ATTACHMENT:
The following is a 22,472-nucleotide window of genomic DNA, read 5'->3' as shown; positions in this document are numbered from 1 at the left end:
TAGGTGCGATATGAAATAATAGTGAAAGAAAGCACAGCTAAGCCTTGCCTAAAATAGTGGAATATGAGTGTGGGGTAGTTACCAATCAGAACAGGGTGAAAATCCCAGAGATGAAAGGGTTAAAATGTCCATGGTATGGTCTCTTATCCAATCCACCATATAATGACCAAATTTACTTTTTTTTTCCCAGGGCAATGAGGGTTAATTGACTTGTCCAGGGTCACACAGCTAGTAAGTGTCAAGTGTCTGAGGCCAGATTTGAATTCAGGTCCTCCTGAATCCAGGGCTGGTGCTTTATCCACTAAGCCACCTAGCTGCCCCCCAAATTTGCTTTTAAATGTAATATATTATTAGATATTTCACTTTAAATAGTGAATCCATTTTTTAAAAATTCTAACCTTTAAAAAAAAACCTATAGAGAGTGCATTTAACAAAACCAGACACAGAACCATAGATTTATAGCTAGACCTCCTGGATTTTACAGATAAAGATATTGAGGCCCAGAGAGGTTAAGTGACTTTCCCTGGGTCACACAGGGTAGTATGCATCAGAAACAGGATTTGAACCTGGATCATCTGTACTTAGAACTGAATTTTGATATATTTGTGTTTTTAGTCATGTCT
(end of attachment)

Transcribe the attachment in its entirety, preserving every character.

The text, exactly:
The following is a 22,472-nucleotide window of genomic DNA, read 5'->3' as shown; positions in this document are numbered from 1 at the left end:
TAGGTGCGATATGAAATAATAGTGAAAGAAAGCACAGCTAAGCCTTGCCTAAAATAGTGGAATATGAGTGTGGGGTAGTTACCAATCAGAACAGGGTGAAAATCCCAGAGATGAAAGGGTTAAAATGTCCATGGTATGGTCTCTTATCCAATCCACCATATAATGACCAAATTTACTTTTTTTTTCCCAGGGCAATGAGGGTTAATTGACTTGTCCAGGGTCACACAGCTAGTAAGTGTCAAGTGTCTGAGGCCAGATTTGAATTCAGGTCCTCCTGAATCCAGGGCTGGTGCTTTATCCACTAAGCCACCTAGCTGCCCCCCAAATTTGCTTTTAAATGTAATATATTATTAGATATTTCACTTTAAATAGTGAATCCATTTTTTAAAAATTCTAACCTTTAAAAAAAAACCTATAGAGAGTGCATTTAACAAAACCAGACACAGAACCATAGATTTATAGCTAGACCTCCTGGATTTTACAGATAAAGATATTGAGGCCCAGAGAGGTTAAGTGACTTTCCCTGGGTCACACAGGGTAGTATGCATCAGAAACAGGATTTGAACCTGGATCATCTGTACTTAGAACTGAATTTTGATATATTTGTGTTTTTAGTCATGTCT